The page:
M O H A U M O D I S A K E N G Passage, 2017, Ron Mandos Gallery, Amsterdam, from September 7 until October 21, 2017.
At Venice, in the South African Pavilion, Modisakeng has mounted “Passages,” a three-channel video projection that, like his photography, reveals the beauty and trauma of black bodies in motion. The nearly eighteen-minute work follows the individual journeys of three South African voyagers, each carrying a single possession, wading through waters, trying to get ashore. In Setswana, Modisakeng says, life is referred to as botshelo, or a passage, and human beings are called bafeti, or voyagers. It’s a view of existence that suggests that all experiences are transient. (text NewYorker)
Material, metaphor and the black body are the tools that Mohau Modisakeng uses to explore the influence of South Africa’s violent history that has been ignored in today’s society, on how we understand our cultural, political, and social roles as human beings in post-colonial Africa and in particular post-apartheid South Africa.
Represented through film, large-scale photographic prints, installations and performances, his “work doesn’t start off with an attempt to portray violence but it becomes mesmerising because although we might recognise history as our past, the body is indifferent to social changes, so it remembers.”
Mohau Modisakeng was born in Soweto in 1986 and lives and works between Johannesburg and Cape Town. He completed his undergraduate degree at the Michaelis School of Fine Art, Cape Town in 2009 and worked towards his Master’s degree at the same institution. His work engages race, the militarisation of society and the deep divides of post-apartheid South Africa and the post-colonial continent. He interrogates the collective narratives that inform our experience of the world, in particular those that evoke the black body as a site of fragmentation and distortion.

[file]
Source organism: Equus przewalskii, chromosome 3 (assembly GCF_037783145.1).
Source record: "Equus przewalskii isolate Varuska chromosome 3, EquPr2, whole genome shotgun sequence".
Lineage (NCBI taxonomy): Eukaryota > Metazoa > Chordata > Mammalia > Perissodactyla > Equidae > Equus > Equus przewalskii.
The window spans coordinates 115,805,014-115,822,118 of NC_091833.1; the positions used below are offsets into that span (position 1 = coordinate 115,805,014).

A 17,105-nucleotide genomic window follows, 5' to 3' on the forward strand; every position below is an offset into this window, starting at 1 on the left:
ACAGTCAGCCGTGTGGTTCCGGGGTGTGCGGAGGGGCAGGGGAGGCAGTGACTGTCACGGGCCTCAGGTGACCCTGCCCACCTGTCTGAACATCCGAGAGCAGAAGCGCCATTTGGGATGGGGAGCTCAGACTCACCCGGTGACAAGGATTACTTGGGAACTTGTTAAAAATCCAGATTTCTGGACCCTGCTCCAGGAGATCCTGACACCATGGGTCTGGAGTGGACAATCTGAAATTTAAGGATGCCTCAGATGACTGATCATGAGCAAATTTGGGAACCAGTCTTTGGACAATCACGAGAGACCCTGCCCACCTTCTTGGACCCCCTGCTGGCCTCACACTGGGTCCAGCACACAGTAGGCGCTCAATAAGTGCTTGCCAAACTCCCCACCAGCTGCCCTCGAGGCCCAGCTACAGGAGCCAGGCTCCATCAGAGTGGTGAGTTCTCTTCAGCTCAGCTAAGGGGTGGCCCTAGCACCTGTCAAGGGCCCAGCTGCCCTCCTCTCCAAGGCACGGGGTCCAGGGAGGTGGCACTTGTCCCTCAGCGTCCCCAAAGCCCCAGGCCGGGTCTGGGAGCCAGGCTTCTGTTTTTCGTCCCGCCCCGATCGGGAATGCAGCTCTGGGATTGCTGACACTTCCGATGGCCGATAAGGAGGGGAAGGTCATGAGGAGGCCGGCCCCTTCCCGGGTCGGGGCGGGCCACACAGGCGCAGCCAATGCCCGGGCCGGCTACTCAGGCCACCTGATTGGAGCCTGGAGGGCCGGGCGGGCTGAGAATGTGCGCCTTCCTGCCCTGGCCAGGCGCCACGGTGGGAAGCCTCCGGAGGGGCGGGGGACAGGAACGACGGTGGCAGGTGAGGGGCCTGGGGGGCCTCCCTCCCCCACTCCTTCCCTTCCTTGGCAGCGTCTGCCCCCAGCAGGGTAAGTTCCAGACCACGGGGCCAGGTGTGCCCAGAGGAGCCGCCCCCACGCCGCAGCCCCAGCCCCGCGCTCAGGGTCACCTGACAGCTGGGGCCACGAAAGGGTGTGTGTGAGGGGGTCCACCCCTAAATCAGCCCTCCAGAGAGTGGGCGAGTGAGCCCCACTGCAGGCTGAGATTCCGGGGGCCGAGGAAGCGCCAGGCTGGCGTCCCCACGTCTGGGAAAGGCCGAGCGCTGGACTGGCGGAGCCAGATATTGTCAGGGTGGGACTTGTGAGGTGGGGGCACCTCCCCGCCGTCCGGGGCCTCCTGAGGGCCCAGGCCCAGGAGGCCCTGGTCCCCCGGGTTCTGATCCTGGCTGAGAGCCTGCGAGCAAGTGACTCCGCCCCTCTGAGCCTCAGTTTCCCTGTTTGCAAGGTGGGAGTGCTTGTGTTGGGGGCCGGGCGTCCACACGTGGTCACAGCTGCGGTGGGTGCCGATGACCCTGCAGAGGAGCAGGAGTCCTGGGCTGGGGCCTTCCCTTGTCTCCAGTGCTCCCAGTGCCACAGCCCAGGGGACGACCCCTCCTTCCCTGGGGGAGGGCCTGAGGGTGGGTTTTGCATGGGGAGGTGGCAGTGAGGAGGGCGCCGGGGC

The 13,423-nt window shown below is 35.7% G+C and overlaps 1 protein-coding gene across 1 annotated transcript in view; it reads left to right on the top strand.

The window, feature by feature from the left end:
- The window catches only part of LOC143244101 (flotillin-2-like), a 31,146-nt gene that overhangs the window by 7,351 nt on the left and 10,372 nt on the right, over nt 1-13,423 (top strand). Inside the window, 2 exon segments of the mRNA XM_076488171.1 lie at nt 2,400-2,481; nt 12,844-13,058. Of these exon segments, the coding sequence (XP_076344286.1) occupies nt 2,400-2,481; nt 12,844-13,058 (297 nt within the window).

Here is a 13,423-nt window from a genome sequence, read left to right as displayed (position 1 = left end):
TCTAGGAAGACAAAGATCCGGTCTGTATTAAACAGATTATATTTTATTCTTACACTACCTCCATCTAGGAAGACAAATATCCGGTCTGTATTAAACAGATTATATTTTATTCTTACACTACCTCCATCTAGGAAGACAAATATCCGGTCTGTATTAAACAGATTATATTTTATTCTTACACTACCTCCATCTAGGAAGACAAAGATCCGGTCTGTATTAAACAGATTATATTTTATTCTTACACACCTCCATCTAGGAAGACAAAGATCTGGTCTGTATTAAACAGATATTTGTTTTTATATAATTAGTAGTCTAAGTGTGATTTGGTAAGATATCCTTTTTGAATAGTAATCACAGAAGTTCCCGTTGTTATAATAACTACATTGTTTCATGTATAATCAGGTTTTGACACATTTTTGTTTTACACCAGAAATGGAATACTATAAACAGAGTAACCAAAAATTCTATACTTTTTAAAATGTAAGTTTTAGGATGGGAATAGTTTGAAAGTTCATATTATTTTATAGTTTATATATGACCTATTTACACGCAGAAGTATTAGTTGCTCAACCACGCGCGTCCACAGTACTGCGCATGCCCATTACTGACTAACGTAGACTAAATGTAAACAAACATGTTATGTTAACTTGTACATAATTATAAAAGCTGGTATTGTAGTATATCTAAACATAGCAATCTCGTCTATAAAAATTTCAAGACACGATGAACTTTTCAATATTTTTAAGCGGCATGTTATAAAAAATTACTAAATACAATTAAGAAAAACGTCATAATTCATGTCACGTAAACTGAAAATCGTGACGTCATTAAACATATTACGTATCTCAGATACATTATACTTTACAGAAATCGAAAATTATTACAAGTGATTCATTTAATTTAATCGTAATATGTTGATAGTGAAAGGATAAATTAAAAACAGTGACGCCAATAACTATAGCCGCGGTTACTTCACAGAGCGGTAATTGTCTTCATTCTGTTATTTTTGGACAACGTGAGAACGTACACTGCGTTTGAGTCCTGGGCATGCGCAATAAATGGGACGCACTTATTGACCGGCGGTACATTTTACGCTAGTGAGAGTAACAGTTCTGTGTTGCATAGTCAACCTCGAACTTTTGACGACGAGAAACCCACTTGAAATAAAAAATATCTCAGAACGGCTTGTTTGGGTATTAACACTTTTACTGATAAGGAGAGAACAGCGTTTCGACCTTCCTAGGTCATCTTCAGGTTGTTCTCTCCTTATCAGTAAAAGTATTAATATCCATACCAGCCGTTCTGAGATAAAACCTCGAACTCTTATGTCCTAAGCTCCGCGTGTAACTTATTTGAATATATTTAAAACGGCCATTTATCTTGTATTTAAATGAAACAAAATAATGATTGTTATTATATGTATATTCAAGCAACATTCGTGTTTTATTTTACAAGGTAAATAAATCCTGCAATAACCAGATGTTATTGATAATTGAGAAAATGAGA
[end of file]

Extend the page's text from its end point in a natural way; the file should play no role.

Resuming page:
Modisakeng was awarded the Sasol New Signatures Award for 2011. He has exhibited at VOLTA NY, New York (2014); the Saatchi Gallery, London (2012); Dak’Art Biennale, Dakar (2012); Focus 11, Basel (2011); and Stevenson, Cape Town (2010). In 2013 he produced an ambitious new video work in association with Samsung as a special project for the 2013 FNB Joburg Art Fair. His work is included in public collections such as the Johannesburg Art Gallery, Iziko South African National Gallery, Cape Town and the Saatchi Gallery, London as well as in significant private collections such as Zeitz MOCAA. (text website artist)